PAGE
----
Photo by Sy Clark

Twice this week I’ve come across the same sentiment from two different people: “Atheists (and the non-religious) feel empty without God.”

One was from a Twitter account responding to a prominent lawyer who interacts on the mini-blogging service. It was blunt and to the point, which is how I’ve usually seen this sentiment made. To be fair to that “Tweep”, as the old identification goes, one of my more militant fellows had decided that it was just the moment to be snarky in response to one of the lawyer’s anecdotes. It was a cute, wholesome story, not requiring anti-religious pompousness in reply,  but he just had to be edgy. I think the response from the Tweep was sharing a common belief that such “hallowed out” people are angry at the world and their fellow man and have no problem showing it.

The other was from the writer Andrew Sullivan, who had a column last week in NY Mag where he spent a great deal of time on the corollary that I’ve seen usually accompany the Tweep’s assertion, that the non-religious try to replace this supposed emptiness with another form of religion.

He maintains that the non-religious (or less religious) on both the political left and right replace this with something else. For the left, that thing is social justice, or a set of diagnoses about and policy prescriptions for society. On the right, it is devotion to a wannabe strongman political figure like President Donald Trump, someone who will encourage their nationalist tendencies and xenophobia and the anger behind these things. Andrew’s words were not blunt like the Tweep’s but ultimately carried a similar line of thought, that the non-religious, lacking a clear purpose, will try to find it in all the wrong places. That they will ultimately be driven by their emotions into the arms of people and ideologies that are toxic.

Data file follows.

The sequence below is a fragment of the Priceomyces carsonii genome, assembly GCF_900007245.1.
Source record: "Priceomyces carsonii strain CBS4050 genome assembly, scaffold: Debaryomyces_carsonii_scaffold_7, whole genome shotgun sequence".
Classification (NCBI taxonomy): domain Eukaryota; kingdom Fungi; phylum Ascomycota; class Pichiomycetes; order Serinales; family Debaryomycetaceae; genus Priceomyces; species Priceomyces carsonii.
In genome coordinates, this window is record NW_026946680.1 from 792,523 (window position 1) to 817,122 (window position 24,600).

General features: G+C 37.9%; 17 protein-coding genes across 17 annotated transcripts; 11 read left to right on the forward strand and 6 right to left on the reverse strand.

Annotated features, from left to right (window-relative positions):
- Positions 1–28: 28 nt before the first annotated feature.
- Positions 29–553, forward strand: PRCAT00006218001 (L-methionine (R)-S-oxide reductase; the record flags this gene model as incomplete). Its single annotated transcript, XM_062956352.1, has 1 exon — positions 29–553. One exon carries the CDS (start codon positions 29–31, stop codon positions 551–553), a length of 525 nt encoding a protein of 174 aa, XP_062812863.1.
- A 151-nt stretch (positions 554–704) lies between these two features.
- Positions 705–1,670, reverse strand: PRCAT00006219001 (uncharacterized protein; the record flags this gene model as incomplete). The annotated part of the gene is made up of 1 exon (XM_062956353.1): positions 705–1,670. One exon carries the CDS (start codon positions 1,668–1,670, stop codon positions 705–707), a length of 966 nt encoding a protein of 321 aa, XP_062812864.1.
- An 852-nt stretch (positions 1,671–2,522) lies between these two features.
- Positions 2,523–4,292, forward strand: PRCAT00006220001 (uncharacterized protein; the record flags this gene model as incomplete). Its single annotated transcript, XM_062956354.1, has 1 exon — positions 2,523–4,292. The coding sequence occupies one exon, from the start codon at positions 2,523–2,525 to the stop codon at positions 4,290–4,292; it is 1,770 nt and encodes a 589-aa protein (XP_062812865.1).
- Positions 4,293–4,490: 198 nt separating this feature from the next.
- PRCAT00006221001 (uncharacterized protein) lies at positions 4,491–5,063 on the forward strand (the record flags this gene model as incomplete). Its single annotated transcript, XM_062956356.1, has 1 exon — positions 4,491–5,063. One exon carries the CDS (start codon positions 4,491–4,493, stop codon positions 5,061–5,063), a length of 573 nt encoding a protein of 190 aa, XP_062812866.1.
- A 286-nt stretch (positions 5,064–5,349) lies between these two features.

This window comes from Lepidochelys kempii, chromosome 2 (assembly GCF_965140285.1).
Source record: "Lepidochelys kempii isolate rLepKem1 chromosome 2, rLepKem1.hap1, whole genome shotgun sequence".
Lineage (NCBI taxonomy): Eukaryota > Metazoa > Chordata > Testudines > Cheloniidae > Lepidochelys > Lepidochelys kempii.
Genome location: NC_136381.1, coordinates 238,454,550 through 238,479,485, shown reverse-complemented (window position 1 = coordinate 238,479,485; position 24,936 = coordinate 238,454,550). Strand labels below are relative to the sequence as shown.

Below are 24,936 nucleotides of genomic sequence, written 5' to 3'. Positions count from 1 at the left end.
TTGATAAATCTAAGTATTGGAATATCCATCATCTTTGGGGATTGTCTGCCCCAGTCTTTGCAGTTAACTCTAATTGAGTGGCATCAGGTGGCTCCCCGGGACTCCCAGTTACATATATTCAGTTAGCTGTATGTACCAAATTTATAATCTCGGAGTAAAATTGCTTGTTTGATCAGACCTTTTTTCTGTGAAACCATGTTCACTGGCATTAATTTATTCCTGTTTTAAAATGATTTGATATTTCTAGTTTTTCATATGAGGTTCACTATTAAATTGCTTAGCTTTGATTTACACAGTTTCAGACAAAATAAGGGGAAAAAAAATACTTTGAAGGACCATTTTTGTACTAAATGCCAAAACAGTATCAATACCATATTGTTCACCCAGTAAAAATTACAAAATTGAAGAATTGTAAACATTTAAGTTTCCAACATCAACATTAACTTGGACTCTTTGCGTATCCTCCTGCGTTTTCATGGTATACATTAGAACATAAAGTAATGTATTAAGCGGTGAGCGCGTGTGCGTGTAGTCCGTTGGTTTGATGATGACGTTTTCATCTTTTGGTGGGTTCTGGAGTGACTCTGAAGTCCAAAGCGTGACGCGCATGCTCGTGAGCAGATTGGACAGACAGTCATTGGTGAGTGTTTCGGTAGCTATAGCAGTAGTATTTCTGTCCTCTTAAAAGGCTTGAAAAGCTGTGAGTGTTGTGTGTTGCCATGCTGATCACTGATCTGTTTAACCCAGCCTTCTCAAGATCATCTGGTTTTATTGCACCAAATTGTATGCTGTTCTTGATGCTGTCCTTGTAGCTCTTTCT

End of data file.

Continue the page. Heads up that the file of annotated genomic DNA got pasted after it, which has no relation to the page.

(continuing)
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I’ve always felt that in order to be able to effectively join the debate on religion (no matter which side you support), you must at least try understand both sides.  It makes you appear more credible if you know what they’re talking about.  One atheist, Cambridge professor Matthew Kramer, has spent a better part of his life studying the Bible (and, I infer from the text, the Old Testament and the Koran), trying to make sense of it all.  He feels it gives him a better understanding of not just these texts, but Western society as a whole:

My original aim of improving my understanding of Western philosophy has been realized. Though I don’t write on theology or the philosophy of religion, my study of the Bible has significantly shaped my thinking about a number of issues in the areas of philosophy on which I do write. Over the years, however, that original aim has come to be supplemented by other reasons for my avocation as a Biblical scholar. Such an avocation not only improves one’s understanding of Western philosophy, but also greatly enhances one’s understanding of Western culture more broadly. While the Bible has heavily influenced many philosophers, it has likewise heavily influenced countless artists and writers and composers (among others). Some of the richness of Western art and literature and music is lost on anyone who does not possess a good knowledge of the Bible.

Kramer makes a good point.  One of my history professors in college would often say that the history of Western society is the history of religion, and largely framed his class that way.  And when you consider the influence of the Christian church on Western society, you can see it to be true.  Even the more secular developments coming on after the Reformation can be seen as influenced by religion.  Basically, Luther’s and Calvin’s ideas ended up leading to people thinking about governing themselves rather than being the subject of a monarch.

There are a few things in the speech (this post was transposed from it) that believers may cringe at, but it’s well worth the read.

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